Researchers selected a sample of children diagnosed with autism between the ages of 2 and 5 and then selected a control population of same-aged children selected to match the original sample on certain demographic characteristics.  Mothers were asked to recall and report on their use of vitamins and other substances prenatally.  Researchers then used a logistic regression analysis to predict the odds of having an autism diagnosis based on mother’s report of her prenatal vitamin use and on genetic data.

Results from the study suggest that among women who carry certain genes associated with increased autism risk, delaying use of prenatal vitamins for as little as a month significantly increased the odds that their child developed autism.  This is an interesting finding given that most of us are aware of the importance of taking prenatal supplements containing folic acid to promote fetal neural development and prevent diseases like spina bifida.  Since the building blocks of the brain and nervous system begin to develop during that first month of gestation, it makes some sense to think that some of the nuances of development could have an impact on later development of autism.

There are several important caveats to keep in mind when thinking about this sort of study:

1. The findings rest heavily on the mothers’ ability to remember and accurately report on their prenatal vitamin use 2 to 5 years after the fact.  While some mothers may have a fabulous memory of their vitamin use, others may have difficulty remembering or may stretch the truth about their vitamin use to project a certain image of themselves.  These sorts of recall and report biases are problems that pervade most psychological research, but they are important to keep in mind.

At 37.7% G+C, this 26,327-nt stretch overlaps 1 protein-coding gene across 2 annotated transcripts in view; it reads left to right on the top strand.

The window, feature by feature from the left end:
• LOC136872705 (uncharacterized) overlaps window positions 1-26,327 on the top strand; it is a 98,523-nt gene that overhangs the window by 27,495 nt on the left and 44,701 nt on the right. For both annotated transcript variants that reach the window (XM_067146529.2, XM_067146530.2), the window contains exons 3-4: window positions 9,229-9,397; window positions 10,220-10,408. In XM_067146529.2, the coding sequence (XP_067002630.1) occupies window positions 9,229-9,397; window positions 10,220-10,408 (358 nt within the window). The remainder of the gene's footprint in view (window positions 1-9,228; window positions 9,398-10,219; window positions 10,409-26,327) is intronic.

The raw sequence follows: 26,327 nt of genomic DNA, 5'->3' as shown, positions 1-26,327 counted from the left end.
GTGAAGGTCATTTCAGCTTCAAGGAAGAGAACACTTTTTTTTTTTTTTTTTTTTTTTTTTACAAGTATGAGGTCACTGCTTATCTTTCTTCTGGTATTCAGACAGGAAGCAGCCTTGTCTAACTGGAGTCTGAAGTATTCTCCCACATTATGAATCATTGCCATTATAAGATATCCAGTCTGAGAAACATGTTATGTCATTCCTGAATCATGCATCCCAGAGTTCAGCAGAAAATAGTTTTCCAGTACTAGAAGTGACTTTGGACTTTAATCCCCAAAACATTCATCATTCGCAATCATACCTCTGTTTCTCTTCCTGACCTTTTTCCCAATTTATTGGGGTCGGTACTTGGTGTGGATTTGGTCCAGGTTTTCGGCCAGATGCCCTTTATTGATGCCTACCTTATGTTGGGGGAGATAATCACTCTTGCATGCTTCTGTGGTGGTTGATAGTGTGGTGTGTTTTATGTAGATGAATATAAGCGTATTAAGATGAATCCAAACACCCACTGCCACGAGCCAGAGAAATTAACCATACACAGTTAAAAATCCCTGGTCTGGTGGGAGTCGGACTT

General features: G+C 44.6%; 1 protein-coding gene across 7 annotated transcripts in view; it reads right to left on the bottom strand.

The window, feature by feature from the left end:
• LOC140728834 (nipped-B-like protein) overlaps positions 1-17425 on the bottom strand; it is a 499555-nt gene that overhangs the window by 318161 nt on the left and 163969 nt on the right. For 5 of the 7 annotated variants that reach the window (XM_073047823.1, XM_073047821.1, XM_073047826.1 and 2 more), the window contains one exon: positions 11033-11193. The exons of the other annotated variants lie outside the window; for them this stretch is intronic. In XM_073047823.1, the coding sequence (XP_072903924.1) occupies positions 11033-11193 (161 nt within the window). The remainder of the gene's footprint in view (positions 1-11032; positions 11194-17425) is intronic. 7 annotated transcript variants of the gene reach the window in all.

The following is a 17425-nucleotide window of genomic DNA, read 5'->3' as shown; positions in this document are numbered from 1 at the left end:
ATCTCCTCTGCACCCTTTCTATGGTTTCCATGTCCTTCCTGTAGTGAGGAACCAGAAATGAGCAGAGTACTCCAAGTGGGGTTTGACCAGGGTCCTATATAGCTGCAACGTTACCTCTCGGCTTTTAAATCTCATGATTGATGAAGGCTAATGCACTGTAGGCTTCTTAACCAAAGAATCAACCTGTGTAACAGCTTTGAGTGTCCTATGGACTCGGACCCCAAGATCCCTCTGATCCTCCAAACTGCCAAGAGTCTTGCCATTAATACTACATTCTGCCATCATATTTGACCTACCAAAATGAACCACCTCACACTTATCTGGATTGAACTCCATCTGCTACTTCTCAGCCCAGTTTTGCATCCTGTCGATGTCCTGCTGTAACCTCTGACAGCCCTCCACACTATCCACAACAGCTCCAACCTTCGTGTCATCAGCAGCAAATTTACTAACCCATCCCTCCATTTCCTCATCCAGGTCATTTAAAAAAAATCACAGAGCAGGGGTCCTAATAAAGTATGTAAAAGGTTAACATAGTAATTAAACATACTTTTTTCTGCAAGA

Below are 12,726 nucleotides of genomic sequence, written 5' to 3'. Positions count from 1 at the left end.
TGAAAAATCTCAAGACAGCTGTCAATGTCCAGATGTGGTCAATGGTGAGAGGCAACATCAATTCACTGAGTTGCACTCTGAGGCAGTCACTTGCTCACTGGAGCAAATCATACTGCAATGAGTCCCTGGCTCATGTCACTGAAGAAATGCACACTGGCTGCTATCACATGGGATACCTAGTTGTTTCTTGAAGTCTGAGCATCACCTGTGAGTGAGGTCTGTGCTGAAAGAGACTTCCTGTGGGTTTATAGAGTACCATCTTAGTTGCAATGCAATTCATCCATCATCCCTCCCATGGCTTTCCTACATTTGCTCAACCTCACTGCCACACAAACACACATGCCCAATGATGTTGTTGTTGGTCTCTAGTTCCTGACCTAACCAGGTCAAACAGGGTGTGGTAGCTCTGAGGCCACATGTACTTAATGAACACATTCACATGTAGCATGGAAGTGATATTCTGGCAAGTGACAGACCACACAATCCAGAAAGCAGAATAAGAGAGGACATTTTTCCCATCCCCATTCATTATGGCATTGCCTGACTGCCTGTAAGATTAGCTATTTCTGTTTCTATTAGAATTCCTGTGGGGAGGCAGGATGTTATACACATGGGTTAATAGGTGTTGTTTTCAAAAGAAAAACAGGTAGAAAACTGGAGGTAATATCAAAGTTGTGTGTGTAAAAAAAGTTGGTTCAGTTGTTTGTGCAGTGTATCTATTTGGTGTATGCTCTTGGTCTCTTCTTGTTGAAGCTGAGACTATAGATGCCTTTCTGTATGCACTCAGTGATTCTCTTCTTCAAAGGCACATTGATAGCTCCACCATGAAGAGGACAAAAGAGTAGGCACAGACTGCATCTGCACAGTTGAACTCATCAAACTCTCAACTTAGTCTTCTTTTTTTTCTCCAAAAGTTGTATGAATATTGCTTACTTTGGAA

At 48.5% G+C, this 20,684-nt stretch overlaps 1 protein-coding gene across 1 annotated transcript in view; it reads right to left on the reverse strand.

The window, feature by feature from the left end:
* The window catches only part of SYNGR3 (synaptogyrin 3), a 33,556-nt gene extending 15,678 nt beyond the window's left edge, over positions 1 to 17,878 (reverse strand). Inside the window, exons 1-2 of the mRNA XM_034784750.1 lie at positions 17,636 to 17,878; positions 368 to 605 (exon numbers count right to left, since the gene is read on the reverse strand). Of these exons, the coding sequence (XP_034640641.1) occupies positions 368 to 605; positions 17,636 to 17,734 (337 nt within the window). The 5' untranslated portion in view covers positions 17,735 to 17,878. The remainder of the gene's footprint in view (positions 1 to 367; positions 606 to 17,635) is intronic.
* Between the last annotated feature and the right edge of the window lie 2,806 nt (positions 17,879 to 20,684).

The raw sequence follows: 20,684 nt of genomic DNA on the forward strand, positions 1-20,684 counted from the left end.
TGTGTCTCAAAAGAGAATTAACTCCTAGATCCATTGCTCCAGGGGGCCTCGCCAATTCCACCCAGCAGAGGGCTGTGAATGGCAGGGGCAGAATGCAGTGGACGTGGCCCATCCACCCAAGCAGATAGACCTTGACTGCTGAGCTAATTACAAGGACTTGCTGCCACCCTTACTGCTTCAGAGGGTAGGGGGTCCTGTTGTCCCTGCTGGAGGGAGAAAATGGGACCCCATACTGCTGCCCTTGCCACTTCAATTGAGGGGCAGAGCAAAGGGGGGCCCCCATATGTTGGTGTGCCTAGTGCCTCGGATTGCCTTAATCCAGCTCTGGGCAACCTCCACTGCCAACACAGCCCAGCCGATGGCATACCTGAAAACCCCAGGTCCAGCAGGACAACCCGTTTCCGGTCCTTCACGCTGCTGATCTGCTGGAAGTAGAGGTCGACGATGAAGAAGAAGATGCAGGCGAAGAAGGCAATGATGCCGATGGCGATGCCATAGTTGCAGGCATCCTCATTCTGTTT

2. While the results are statistically significant, the confidence intervals published in the study suggests that there was significant variation in the data.  In plainer English, this means that there was a lot of variety in the responses.  While there was a significant trend toward vitamin use predicting autism diagnosis, there were still some women who did not use vitamins and had a typically developing child while some women who religiously took their vitamins had a child with autism.

So, overall, this is a significant and interesting finding that is important to furthering our understanding of how to reduce risk for developing autism; however, further research is definitely needed to see if these results can be replicated in other samples to verify that this was not just a statistical anomaly.  Also, it would be interesting to see if there are certain vitamin deficiencies that are more associated with higher risk of autism than others.

On a separate note, though, I would encourage anyone to read these newspaper articles on scientific studies with a critical eye.  Scientific research is a long process and depends on multiple replications to establish fact.  Just because one study found a correlation does not mean that not taking vitamins at the beginning of your pregnancy caused your child’s autism.  It is only one piece of a much more complicated and incomplete picture of the development of autism.  The important take-away message is that, as always, taking prenatal vitamins as early as possible in the process is advisable.